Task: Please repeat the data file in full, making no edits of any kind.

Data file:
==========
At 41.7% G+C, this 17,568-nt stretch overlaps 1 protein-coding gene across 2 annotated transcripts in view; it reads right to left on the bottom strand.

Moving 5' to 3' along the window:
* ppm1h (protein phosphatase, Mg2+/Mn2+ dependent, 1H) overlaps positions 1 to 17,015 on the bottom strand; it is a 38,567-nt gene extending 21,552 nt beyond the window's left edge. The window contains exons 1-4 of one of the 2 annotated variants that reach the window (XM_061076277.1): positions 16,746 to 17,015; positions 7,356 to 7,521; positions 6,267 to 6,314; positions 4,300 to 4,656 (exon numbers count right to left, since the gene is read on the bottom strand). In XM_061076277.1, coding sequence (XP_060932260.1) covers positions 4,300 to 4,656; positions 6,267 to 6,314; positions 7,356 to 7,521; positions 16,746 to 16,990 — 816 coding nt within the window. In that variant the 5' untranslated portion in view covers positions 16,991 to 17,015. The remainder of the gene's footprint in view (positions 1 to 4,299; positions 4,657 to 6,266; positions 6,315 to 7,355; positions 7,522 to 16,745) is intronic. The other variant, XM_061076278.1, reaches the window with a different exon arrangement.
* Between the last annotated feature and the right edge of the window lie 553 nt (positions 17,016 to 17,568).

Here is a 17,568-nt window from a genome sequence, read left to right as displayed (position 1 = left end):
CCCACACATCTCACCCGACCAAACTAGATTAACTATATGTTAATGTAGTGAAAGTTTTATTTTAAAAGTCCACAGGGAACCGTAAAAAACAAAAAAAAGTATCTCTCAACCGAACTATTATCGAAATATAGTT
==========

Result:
At 41.7% G+C, this 17,568-nt stretch overlaps 1 protein-coding gene across 2 annotated transcripts in view; it reads right to left on the bottom strand.

Moving 5' to 3' along the window:
* ppm1h (protein phosphatase, Mg2+/Mn2+ dependent, 1H) overlaps positions 1 to 17,015 on the bottom strand; it is a 38,567-nt gene extending 21,552 nt beyond the window's left edge. The window contains exons 1-4 of one of the 2 annotated variants that reach the window (XM_061076277.1): positions 16,746 to 17,015; positions 7,356 to 7,521; positions 6,267 to 6,314; positions 4,300 to 4,656 (exon numbers count right to left, since the gene is read on the bottom strand). In XM_061076277.1, coding sequence (XP_060932260.1) covers positions 4,300 to 4,656; positions 6,267 to 6,314; positions 7,356 to 7,521; positions 16,746 to 16,990 — 816 coding nt within the window. In that variant the 5' untranslated portion in view covers positions 16,991 to 17,015. The remainder of the gene's footprint in view (positions 1 to 4,299; positions 4,657 to 6,266; positions 6,315 to 7,355; positions 7,522 to 16,745) is intronic. The other variant, XM_061076278.1, reaches the window with a different exon arrangement.
* Between the last annotated feature and the right edge of the window lie 553 nt (positions 17,016 to 17,568).

Here is a 17,568-nt window from a genome sequence, read left to right as displayed (position 1 = left end):
CCCACACATCTCACCCGACCAAACTAGATTAACTATATGTTAATGTAGTGAAAGTTTTATTTTAAAAGTCCACAGGGAACCGTAAAAAACAAAAAAAAGTATCTCTCAACCGAACTATTATCGAAATATAGTT